Son helps Roger McTair complete book
June 7, 2018
Just over three years ago, Kunle Thomas called his close friend Ian Kamau to share a big idea.
He was considering producing a documentary about the ‘The Theatre Workshop' that Kamau's dad -- Roger McTair -- attempted to establish in Toronto in the 1970s. It was inspired by the 'Trinidad Theatre Workshop (TTW)’ started in 1959 to encourage the expression of Caribbean realities through performance.
Joe Thomas, Kunle Thomas' father, was a member of The Theatre Workshop.
“I was visiting my dad which I do every Sunday when Kunle called,” recounted Kamau who is an artistic director, designer & artist. “I walked around my father’s home that Sunday for approximately two hours talking to Kunle and one of the things he said to me was, ‘We have to keep going’.”
About seven months after that lengthy conversation, Thomas – a Toronto rapper also known as ‘Reign’ – died in June 2016 nearly a week after suffering a heart attack.
He was 40.
“I have lost of a few friends who were in my age group and my father also lost some friends since then,” said Kamau who has graduate degrees in environmental studies and innovation & strategic foresight. “Those losses had me thinking about time in terms of what time means and what we do with our time.”
When McTair was diagnosed with a life-threatening illness several years ago, he spoke about his writing and not having the opportunity to release a book.
The 74-year-old was a film director, poet and writing professor at Seneca College for 18 years.
“After dad retired, he pledged to write the book and I promised I would help him,” Kamau pointed out.
‘My Trouble with Books’, a collection of short stories, was launched on May 25 at The Theatre Centre.
Set in Toronto, Trinidad & Tobago and Barbados, the 13 short stories are filled with memories of childhood and adolescence as well as snapshots of McTair’s flat, calm and stoic style of writing.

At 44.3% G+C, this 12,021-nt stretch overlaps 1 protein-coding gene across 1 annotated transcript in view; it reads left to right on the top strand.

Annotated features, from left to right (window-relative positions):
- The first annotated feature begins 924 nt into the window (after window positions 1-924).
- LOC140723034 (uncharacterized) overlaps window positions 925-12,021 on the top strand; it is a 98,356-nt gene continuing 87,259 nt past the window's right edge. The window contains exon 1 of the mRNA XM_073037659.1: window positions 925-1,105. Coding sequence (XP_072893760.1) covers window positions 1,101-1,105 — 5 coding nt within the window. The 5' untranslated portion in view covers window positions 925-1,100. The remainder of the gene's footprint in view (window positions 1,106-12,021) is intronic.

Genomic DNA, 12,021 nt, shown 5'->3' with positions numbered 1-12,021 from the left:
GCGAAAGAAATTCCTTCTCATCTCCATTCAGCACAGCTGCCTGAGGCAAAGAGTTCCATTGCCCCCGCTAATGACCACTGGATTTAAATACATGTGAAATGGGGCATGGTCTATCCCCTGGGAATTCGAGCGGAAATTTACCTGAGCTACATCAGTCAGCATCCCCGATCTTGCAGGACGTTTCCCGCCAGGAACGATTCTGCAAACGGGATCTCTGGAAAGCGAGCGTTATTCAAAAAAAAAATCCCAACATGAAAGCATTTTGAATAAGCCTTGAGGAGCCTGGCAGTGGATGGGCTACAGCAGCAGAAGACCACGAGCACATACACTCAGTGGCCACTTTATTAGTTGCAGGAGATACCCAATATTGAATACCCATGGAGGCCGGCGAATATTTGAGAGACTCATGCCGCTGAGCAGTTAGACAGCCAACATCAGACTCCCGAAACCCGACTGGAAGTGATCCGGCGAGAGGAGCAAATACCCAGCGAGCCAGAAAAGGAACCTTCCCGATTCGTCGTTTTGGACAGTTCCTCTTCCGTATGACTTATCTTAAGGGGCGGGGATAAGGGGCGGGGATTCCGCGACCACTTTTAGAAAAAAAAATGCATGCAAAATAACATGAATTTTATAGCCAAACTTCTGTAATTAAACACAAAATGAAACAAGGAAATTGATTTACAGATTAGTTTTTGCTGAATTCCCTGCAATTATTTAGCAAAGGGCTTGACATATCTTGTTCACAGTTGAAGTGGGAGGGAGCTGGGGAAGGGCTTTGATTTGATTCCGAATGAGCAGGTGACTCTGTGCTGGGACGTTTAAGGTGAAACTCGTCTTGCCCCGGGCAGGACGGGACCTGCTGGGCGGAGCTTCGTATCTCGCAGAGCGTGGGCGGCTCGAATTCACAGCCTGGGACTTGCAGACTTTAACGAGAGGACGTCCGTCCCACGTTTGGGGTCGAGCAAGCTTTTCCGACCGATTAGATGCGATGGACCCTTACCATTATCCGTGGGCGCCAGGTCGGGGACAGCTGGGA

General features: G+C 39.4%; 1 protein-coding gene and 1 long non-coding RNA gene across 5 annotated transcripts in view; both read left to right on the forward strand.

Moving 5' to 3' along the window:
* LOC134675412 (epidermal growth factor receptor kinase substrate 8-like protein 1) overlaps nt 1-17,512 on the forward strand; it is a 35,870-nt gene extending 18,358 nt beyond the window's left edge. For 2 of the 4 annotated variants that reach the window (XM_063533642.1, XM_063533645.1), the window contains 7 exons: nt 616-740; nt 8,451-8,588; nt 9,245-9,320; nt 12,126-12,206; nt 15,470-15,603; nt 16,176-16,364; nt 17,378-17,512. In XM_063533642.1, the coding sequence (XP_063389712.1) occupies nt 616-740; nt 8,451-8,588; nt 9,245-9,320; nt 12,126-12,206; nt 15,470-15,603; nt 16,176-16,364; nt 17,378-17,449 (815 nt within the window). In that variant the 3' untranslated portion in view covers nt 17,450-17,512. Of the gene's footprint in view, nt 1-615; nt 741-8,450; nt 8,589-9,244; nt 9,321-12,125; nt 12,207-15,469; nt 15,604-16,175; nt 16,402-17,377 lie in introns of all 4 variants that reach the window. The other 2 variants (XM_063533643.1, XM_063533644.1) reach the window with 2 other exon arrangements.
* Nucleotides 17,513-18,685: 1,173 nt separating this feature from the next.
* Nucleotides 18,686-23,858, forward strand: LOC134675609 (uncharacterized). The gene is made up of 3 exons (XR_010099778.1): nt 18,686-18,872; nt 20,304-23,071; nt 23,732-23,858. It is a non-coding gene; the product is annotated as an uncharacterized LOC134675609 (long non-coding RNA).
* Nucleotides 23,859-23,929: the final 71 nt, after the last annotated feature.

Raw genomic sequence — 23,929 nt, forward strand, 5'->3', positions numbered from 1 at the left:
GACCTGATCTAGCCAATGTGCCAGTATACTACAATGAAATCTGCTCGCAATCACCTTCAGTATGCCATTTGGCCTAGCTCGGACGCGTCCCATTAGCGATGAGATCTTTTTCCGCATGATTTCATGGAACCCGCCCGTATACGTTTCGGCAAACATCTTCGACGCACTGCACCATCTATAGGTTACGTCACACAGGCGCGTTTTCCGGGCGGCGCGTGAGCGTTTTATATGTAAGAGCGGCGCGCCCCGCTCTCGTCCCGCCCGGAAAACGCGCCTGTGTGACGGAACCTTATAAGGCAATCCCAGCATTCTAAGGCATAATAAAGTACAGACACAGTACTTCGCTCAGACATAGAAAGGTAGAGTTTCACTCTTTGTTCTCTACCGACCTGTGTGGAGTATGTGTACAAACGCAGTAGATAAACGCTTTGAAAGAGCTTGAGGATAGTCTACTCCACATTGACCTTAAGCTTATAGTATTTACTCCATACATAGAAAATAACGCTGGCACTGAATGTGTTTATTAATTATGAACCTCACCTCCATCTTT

“These are valuable, humorous, poignant stories, moored in a Caribbean literary aesthetic while also touching on themes of diaspora and exile,” Kamau added.
Migrating in 1969, McTair was Canada’s second Black film-maker behind Fil Fraser who passed away last December.
Telling stories through African, Trinidadian and Canadians lens, he produced nine films between 1977 and 2000.
Failing to secure a job in advertising after being told by several agencies that his Canadian experience was minimal, McTair freelanced for several years before making his first film, ‘It’s Not an Illness’
He wrote a diversity column for the ‘Toronto Star’ for nearly three years before teaming up with his ex-wife Claire Prieto in 1991 to produce ‘Jennifer Hodge: The Glory and the Pain’ that paid tribute to the life and ground-breaking work of Hodge whose pioneering projects in the 1980s established the dominant mode in African-Canadian film culture.
The daughter of late Canadian activist, author and TV personality Mairuth Sarsfield, Hodge succumbed to cancer in 1989 at age 38.
McTair also collaborated with Hodge on ‘Home Feeling: Struggle for a Community’, a feature film released in 1983 that examined the tenuous relationship between the police and residents in the Jane-Finch community, and directed ‘Jane Finch Again!’ four years later.
Last Year, Ryerson University launched a scholarship in the name of McTair who has been involved in several community initiatives, including the Black Education Project and The Library of Black People’s Literature.
Black students pursuing filmmaking studies at the university’s School of Image Arts will be the beneficiaries.
The inaugural scholarship was presented last November to integrated digital studies student Kathleen Moyana.
‘My Trouble with Books’ is available online at https://www.amazon.ca/My-Trouble-Books-Other-Fiction/dp/1775193500.